The Higgs Boson


Elusive, long-sought, a defining moment of the 21st century

By Priscilla Long

February 20, 2013

Why bother with that Higgs boson? What’s so great about it? Why did it, last summer, hit the headlines and dominate the cover stories and create traffic jams in the social media world?

And, is there any hope for those of us who do not actually get it? Probably not. So let’s try. Let’s start with the pronunciation of boson. The first syllable, bos, rhymes with gross. The gross boson. Or, you can pronounce it the zzzz way (BOZon) There. I’m starting to feel better.

The standard model of particle physics “describes how elementary particles and a set of forces between them lead to all matter and most higher interactions,” including the stars, the vine maples in my front yard, and the mocha steaming in this yellow mug beside my computer. (The quote comes from a superb primer on the Higgs boson—the December 21, 2012, issue of Science.)

Welcome to the Hall of Particle Physics. Here is reality—our world—at its most elementary. Particles and forces that act on particles. And fields. A field is a region within which any particle is affected by a force.

Fundamental particles. If you divided stuff until it reached its most elementary, most indivisible state, what would you get? Atoms, we used to think. (Atoms remain the indivisible constituents of chemical elements—hydrogen, oxygen, carbon, iron, etc.) But it turned out that atoms are made of subatomic particles—protons and neutrons in the nucleus, electrons spinning around the nucleus within areas called orbitals.

Electrons are fundamental particles. Protons and neutrons are made of quarks, and quarks are fundamental particles. Different types of quarks have been given comely names—up, down, strange, charm, bottom (also called beauty), and top. A proton has two up quarks and a down quark, and these are held together by a massless particle called a gluon.

Yes, some particles have no mass. Mass is the amount of matter in a particle or object. It is not weight. Weight measures the force of gravity being exerted. On the moon you weigh less but you have the same mass.

The most familiar type of massless particle is light. Light arrives in photons, which behave as both wave and particle. If photons had mass, we would be done for, since photons hit us constantly during daylight. A photon is a type of boson. Bosons are involved in the transmission of forces between matter particles. The photon carries the electromagnetic force.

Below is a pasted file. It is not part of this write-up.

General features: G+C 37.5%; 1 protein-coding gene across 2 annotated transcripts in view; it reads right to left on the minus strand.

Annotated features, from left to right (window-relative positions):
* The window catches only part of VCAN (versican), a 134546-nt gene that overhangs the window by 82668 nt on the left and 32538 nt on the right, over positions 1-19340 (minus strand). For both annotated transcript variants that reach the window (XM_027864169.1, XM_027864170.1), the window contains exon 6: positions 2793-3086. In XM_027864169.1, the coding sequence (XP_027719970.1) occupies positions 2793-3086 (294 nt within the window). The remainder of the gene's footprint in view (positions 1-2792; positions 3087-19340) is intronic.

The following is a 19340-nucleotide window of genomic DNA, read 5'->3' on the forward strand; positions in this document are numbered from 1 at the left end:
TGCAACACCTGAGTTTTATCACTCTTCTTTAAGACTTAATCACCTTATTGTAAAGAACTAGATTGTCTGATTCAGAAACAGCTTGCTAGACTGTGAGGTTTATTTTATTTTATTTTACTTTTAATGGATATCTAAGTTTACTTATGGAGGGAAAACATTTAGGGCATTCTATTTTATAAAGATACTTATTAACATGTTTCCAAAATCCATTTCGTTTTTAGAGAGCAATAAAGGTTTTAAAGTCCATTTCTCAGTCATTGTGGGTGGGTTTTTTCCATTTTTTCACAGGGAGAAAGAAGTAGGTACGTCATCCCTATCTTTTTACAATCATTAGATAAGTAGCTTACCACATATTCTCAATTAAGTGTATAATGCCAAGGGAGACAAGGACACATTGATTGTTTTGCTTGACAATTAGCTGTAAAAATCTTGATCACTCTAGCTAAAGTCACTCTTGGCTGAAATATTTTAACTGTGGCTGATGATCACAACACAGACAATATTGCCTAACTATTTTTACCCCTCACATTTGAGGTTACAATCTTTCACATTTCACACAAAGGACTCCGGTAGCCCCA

A gluon is another type of boson. Gluons carry the strong force, the one that holds atoms together. Quarks emit and absorb gluons. The gluon is the glue that holds quarks in place, exerting no force until the quarks start pulling apart. In that event, gluons pull them back together as if quarks were dogs on a leash.

Other bosons, the W and Z bosons, carry the weak force. The weak force is involved in radioactivity.

A field is an area domesticated by a force. A gravitational field (to give an example that is familiar but not part of the standard model) is the region within which particles are affected by gravity. (In theory any field should have a particle, but a particle to go with gravity—a graviton—has yet to be found.) An electromagnetic field is the region within which particles are affected by electromagnetism.

In theory, the Higgs field pervades the universe and conveys mass to electrons. Without something to convey mass to electrons we would not have atoms, and without atoms we would not have us. A particle—the Higgs boson—associated with this field should be detectable. Peter Higgs and others proposed the Higgs boson in 1964; the effort to find it has lasted decades and involved thousands of researchers.

The Higgs boson is ultratransitory and not itself detectable, at least not given present technology. But it decays into other particles (such as those beautiful bottom quarks), which are detectable. So, as we know, on July 4, 2012, the likely discovery of the Higgs boson was announced by two teams that had labored to find it at CERN, Europe’s particle-physics laboratory near Geneva. The excitement and even joy at the discovery has to do with the fact that the Higgs boson is “fundamental to understanding our universe.”

Remaining are many mysteries, conundroms, and questions, as any cursory reading of the burst of news following the discovery of the Higgs boson will tell you. But there’s no better time for those of us who find it a bit strange to stick our toe into the waters of particle physics. After all, the universe it describes–now better than ever before–is our own.

Priscilla Long is the author of The Writer’s Portable Mentor: A Guide to Art, Craft, and the Writing Life and Where the Sun Never Shines: A History of America’s Bloody Coal Industry. Her essay “Genome Tome,” which appeared in our Summer 2005 issue, won the National Magazine Award for Feature Writing.

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